The Market and Public Choices: An Ethical Assessment
Ashgate, 2003 - 210 pagina's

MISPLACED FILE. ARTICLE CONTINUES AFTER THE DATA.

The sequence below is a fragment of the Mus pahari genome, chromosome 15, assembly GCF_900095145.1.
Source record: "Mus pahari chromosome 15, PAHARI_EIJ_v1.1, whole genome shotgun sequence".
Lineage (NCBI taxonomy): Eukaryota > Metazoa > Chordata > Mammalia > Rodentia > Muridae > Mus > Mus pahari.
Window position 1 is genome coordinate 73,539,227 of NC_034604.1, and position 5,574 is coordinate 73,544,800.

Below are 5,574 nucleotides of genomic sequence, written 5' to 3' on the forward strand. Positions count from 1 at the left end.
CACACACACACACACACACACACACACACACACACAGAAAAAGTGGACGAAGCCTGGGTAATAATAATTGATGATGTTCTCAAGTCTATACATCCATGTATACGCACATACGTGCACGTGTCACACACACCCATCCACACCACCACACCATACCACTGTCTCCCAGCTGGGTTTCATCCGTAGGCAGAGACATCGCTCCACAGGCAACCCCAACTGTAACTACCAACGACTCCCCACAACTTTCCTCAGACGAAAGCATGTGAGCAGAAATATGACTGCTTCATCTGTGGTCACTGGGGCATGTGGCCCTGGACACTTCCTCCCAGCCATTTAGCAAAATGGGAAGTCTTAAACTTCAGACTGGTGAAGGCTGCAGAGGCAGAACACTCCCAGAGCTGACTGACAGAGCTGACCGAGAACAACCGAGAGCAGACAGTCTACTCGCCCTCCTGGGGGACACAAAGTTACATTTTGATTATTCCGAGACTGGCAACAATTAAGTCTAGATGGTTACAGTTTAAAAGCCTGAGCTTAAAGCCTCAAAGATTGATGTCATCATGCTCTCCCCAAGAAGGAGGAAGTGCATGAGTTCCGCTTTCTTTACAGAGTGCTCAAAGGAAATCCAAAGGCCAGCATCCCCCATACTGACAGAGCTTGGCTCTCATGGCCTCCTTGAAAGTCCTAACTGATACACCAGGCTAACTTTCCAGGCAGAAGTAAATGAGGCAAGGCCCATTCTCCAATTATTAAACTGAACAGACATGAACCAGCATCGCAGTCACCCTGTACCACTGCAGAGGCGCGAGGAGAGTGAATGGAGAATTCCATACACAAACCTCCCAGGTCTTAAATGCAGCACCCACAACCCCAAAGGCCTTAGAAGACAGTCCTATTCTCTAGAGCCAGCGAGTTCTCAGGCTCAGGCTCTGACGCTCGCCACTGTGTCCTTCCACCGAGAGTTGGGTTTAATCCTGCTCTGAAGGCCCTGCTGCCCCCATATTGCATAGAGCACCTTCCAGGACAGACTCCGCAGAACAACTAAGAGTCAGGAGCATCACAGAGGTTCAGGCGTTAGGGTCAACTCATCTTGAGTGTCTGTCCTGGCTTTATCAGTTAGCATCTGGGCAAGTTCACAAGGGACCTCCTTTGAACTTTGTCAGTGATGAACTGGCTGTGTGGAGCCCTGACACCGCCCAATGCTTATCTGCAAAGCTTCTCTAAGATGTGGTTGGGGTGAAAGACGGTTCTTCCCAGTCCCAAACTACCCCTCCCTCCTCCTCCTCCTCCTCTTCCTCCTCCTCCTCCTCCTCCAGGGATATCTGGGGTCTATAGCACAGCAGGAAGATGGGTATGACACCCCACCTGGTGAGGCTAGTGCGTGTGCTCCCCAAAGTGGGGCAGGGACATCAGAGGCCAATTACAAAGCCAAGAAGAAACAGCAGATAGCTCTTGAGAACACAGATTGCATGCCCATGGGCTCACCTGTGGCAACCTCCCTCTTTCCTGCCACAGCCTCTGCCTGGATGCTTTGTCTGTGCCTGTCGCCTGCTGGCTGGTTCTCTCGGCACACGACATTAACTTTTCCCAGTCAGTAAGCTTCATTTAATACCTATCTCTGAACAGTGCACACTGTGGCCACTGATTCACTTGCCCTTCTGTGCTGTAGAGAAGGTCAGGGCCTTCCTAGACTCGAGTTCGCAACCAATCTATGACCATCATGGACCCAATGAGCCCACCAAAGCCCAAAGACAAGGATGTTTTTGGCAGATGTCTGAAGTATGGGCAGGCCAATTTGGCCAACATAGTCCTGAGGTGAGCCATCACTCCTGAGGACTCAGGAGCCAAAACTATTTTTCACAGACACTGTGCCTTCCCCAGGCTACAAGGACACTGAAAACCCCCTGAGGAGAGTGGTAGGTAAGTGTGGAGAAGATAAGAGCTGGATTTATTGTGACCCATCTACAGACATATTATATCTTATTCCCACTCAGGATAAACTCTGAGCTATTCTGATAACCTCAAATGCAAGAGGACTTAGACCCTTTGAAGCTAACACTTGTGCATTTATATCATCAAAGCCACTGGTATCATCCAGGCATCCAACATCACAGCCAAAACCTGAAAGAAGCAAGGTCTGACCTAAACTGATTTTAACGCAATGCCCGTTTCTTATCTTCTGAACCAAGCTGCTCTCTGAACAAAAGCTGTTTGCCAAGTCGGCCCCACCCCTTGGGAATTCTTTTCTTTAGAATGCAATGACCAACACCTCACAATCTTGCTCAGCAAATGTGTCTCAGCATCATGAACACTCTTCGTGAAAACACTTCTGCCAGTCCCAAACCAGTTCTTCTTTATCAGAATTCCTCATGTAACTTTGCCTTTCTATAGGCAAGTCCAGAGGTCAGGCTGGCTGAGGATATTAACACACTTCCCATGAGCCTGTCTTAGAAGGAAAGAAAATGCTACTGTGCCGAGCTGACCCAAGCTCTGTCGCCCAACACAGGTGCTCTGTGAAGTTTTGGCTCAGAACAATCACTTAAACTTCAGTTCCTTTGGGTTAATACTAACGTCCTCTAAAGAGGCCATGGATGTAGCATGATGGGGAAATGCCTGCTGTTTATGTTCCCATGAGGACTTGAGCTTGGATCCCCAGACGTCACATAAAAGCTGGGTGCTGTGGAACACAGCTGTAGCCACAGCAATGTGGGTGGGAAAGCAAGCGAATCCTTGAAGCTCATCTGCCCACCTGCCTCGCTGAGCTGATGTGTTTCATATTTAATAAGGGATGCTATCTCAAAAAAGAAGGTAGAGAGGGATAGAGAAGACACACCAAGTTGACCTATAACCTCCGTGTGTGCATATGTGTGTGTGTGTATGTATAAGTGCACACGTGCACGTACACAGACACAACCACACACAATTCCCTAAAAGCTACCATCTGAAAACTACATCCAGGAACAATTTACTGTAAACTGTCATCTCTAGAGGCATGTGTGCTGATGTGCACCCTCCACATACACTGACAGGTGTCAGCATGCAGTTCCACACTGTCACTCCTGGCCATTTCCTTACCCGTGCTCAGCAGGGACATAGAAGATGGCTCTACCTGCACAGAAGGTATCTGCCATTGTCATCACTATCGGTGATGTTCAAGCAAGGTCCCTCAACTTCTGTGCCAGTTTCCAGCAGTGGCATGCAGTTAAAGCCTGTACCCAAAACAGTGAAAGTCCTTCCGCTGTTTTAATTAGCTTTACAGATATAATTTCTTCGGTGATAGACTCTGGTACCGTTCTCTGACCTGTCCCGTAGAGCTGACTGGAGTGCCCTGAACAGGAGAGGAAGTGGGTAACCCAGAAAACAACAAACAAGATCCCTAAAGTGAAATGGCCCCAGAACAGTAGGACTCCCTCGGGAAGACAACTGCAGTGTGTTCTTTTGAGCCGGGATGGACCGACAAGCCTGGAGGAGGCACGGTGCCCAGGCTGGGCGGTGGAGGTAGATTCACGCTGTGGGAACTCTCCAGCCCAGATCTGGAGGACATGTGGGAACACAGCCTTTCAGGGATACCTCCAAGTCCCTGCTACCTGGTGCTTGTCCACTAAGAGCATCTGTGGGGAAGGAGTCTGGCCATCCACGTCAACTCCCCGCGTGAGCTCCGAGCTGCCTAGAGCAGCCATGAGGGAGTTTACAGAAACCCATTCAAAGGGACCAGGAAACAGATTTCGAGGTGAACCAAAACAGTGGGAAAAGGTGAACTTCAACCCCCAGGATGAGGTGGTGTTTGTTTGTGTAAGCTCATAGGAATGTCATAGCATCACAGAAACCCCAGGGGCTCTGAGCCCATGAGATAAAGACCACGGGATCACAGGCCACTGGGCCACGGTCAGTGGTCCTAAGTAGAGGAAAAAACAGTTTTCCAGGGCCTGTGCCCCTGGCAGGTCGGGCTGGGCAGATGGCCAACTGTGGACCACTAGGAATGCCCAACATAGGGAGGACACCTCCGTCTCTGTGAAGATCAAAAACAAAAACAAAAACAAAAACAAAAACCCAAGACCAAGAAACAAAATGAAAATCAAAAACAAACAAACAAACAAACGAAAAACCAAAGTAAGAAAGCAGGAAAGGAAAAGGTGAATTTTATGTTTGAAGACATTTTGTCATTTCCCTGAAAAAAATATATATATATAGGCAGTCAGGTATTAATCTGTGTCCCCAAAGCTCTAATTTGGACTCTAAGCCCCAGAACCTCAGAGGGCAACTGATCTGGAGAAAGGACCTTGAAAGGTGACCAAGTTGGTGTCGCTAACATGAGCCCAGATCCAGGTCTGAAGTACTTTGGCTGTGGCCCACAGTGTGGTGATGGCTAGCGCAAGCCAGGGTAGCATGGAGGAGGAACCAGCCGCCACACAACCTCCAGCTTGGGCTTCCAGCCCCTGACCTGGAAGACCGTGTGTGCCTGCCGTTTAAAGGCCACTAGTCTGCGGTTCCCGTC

This book assumes a viewpoint practically absent from contemporary economics, and readdresses the first fundamental question of economics: how should we decide how scarce resources should be allocated among competing uses? By focusing on this question the book necessarily reconstitutes the link between ethics and economics. Thus the book deals with a crucial topic: the moral assessment of the market mechanism as a tool for allocating scarce resources. The key tenet of the book is that the market achieves ends that transcends itself - ends that must remain the prerogative of civil society. Questions of the foundations of moral philosophy are considered - allocating scarce resources is shown to be an exclusively human capacity which means that the market is unable to determine such issues endogenously. An intuitionist approach to moral philosophy is developed and this is placed in the context of the history of western moral philosophy. The argument encompasses mathematical logic, philosophy of mind, moral philosophy and economics. This key book will appeal to anyone interested in Economics and Ethics and the role of the state.
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